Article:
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In 1923 Cecil B. de Mille produced his spectacular The Ten Commandments, showing a wild-looking Moses bringing down two squarish-shaped stone tablets of the Law from the mountain. In this he was following the Talmud, that says the tablets were square and the tops were level. Less than 60 years earlier, Gustav Dor had shown Moses descending with twin tablets, each one with a rounded head. He was following the Dutch artist Jan Goessart who, in 1520, showed Moses holding a similar pair of round-headed tablets. However, just a few years earlier Michelangelo's Roman church statue has Moses with a pair of rectangular tablets tucked under his arm like a briefcase. In 1481 the Italian fresco painter Cossimo Roselli showed Moses with two rectangular tablets, descending the mountain and then breaking them at the sight of the golden calf; while Lorenzo Ghiberti, on the famous bronze doors of the Florence Baptistery, dated 50 years earlier, again showed Moses receiving two rectangular tablets from God Himself.
There is an early relief of the seventh century from Constantinople that shows Moses receiving from God's hand in the sky the Law in the form of a scroll, and the third-century depiction of Moses from the ancient synagogue at Dura-Europos shows him reading the Law from a scroll. No tablets appear, so we cannot deduce any particular shape from these early sources. Where tablets are shown there seems to have been a difference of opinion as to whether they were rectangular or round-headed.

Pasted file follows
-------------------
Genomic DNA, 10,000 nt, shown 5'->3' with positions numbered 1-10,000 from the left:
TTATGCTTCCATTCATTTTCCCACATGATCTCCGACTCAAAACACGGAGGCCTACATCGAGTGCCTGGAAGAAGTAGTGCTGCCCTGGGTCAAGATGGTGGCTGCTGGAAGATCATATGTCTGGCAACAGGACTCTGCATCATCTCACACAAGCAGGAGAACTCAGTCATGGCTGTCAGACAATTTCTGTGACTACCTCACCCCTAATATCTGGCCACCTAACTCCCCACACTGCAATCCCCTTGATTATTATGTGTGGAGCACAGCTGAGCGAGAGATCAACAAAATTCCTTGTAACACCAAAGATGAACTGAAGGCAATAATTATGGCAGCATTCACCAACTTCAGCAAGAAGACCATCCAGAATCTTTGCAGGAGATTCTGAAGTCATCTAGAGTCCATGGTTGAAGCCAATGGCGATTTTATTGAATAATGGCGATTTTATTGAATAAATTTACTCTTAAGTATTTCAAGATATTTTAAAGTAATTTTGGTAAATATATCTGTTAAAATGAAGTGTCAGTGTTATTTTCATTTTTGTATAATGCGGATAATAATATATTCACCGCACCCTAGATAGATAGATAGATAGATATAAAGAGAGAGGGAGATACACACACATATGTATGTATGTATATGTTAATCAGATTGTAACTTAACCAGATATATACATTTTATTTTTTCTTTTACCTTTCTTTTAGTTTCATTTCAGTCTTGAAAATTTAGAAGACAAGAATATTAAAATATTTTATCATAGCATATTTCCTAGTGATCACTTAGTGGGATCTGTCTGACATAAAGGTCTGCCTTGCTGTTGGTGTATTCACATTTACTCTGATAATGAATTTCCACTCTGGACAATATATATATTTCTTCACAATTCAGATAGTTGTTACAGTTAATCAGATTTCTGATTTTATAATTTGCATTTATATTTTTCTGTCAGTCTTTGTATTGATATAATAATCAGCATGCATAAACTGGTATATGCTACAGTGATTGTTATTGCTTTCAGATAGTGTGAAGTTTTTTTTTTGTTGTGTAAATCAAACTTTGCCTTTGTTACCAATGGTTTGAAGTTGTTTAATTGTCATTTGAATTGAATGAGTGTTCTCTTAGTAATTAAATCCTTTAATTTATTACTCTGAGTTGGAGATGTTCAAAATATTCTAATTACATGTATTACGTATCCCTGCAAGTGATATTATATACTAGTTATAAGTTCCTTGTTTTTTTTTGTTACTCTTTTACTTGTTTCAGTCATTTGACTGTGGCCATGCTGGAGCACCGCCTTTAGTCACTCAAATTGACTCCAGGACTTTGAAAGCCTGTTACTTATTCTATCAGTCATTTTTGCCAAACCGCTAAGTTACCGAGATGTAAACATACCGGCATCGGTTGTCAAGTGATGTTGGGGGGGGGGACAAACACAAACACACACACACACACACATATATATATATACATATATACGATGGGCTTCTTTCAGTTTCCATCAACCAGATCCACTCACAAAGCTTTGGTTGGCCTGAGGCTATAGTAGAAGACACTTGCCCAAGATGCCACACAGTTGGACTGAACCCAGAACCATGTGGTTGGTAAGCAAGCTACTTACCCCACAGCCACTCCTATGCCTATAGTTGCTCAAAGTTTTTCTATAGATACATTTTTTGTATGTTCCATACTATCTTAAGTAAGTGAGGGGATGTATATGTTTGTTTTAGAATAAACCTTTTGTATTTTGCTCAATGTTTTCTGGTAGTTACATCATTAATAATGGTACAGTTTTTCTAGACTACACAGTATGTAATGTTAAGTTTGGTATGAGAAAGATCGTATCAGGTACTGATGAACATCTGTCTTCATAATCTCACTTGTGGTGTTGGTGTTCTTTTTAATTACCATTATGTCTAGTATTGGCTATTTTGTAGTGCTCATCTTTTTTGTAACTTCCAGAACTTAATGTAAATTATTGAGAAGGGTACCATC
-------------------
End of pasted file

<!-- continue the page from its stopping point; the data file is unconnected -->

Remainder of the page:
Even though the Talmud makes it clear that they were square, the majority of Jewish and non-Jewish artists, in children's books as well as on the majority of synagogue arks, show the tablets with rounded heads. But on one point they all agree, the Law was written, or better engraved, on two tablets of stone.
THAT SEEMS to be the easy way to read the biblical texts in Exodus and Deuteronomy, but were the Ten Commandments really engraved on two tablets, which together would have weighed one-quarter of a ton according to the dimensions given in the Talmud (Baba Bathra 14a)? Luckily the Gemara, which describes the tablets as each having been like a very large paving slab and six times as thick, does not have a monopoly on our history.
In any case, would it have made sense to engrave one of the shortest codes of Law on two pieces of stone, however large or small? If we look back into antiquity, we can see the actual pieces of stone of several codes of law. The most famous is the Code of Hammurabi of about 1750 BCE, which has 282 laws engraved in cuneiform on one mighty black stone, front and back. Also from Mesopotamia is the earlier code of 61 laws of Eshnunna of about 2000 BCE, and the 38 extant laws of Lipit-Ishtar of Sumer from a period a little later. These were all written on one piece of stone with a rounded head, as are major inscriptions from ancient Egypt, though we have no code of laws from that country.
To inscribe a set of laws, particularly such a succinct one as the Ten Commandments, on two pieces of stone seems to be asking for trouble. Is one stone the important one, and the other less so? Is one first class and the other second? What if one is lost, will its laws be forgotten and considered defunct?